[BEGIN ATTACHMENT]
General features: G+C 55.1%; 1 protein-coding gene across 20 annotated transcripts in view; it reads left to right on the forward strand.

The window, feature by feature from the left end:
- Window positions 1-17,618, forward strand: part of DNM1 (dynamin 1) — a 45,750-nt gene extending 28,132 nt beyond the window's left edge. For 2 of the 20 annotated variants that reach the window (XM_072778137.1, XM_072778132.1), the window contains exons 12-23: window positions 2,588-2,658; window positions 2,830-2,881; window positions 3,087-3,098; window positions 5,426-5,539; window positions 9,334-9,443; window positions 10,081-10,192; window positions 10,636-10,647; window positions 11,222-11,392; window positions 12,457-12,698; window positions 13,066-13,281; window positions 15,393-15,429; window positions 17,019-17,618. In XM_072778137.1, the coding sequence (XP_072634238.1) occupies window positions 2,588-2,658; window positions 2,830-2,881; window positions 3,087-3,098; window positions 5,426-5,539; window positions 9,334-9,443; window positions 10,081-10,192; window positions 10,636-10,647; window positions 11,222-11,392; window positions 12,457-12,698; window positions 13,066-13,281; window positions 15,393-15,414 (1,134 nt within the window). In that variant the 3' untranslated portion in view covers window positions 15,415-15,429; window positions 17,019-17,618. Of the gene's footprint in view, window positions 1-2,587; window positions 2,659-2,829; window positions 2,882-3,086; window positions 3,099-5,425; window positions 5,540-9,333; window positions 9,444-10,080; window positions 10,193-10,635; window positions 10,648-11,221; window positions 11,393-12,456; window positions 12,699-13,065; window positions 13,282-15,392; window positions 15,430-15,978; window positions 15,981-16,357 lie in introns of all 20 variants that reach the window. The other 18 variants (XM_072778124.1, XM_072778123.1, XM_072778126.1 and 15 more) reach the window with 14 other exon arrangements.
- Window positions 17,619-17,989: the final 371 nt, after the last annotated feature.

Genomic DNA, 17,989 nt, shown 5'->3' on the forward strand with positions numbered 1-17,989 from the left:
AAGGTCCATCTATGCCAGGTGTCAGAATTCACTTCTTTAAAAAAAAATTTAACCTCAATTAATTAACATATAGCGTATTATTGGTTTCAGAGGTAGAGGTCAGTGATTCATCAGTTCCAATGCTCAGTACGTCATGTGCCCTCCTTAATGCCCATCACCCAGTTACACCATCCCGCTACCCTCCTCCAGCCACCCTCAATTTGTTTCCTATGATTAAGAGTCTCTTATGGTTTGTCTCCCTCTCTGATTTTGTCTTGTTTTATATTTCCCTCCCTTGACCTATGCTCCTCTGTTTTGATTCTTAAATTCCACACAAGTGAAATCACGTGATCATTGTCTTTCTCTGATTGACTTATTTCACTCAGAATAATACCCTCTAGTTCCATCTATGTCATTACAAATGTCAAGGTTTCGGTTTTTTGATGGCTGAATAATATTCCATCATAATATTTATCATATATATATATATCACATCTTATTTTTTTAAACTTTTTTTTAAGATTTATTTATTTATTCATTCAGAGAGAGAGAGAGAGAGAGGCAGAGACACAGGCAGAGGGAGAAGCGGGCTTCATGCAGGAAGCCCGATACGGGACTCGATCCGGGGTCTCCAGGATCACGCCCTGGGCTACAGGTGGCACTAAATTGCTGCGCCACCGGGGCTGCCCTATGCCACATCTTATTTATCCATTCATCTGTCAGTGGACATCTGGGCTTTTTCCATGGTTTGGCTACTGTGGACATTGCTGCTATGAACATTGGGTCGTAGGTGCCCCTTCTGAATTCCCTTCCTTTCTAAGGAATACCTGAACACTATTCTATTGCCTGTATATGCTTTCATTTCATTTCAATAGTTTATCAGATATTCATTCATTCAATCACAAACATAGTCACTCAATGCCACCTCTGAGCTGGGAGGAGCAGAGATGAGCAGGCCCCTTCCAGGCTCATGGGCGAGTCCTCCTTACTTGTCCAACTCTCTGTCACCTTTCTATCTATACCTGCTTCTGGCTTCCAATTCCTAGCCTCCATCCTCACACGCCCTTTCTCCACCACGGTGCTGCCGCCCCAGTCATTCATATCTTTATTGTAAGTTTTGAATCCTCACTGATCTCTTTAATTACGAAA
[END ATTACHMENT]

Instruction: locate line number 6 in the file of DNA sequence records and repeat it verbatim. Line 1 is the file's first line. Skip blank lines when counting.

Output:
AAGGTCCATCTATGCCAGGTGTCAGAATTCACTTCTTTAAAAAAAAATTTAACCTCAATTAATTAACATATAGCGTATTATTGGTTTCAGAGGTAGAGGTCAGTGATTCATCAGTTCCAATGCTCAGTACGTCATGTGCCCTCCTTAATGCCCATCACCCAGTTACACCATCCCGCTACCCTCCTCCAGCCACCCTCAATTTGTTTCCTATGATTAAGAGTCTCTTATGGTTTGTCTCCCTCTCTGATTTTGTCTTGTTTTATATTTCCCTCCCTTGACCTATGCTCCTCTGTTTTGATTCTTAAATTCCACACAAGTGAAATCACGTGATCATTGTCTTTCTCTGATTGACTTATTTCACTCAGAATAATACCCTCTAGTTCCATCTATGTCATTACAAATGTCAAGGTTTCGGTTTTTTGATGGCTGAATAATATTCCATCATAATATTTATCATATATATATATATCACATCTTATTTTTTTAAACTTTTTTTTAAGATTTATTTATTTATTCATTCAGAGAGAGAGAGAGAGAGAGGCAGAGACACAGGCAGAGGGAGAAGCGGGCTTCATGCAGGAAGCCCGATACGGGACTCGATCCGGGGTCTCCAGGATCACGCCCTGGGCTACAGGTGGCACTAAATTGCTGCGCCACCGGGGCTGCCCTATGCCACATCTTATTTATCCATTCATCTGTCAGTGGACATCTGGGCTTTTTCCATGGTTTGGCTACTGTGGACATTGCTGCTATGAACATTGGGTCGTAGGTGCCCCTTCTGAATTCCCTTCCTTTCTAAGGAATACCTGAACACTATTCTATTGCCTGTATATGCTTTCATTTCATTTCAATAGTTTATCAGATATTCATTCATTCAATCACAAACATAGTCACTCAATGCCACCTCTGAGCTGGGAGGAGCAGAGATGAGCAGGCCCCTTCCAGGCTCATGGGCGAGTCCTCCTTACTTGTCCAACTCTCTGTCACCTTTCTATCTATACCTGCTTCTGGCTTCCAATTCCTAGCCTCCATCCTCACACGCCCTTTCTCCACCACGGTGCTGCCGCCCCAGTCATTCATATCTTTATTGTAAGTTTTGAATCCTCACTGATCTCTTTAATTACGAAA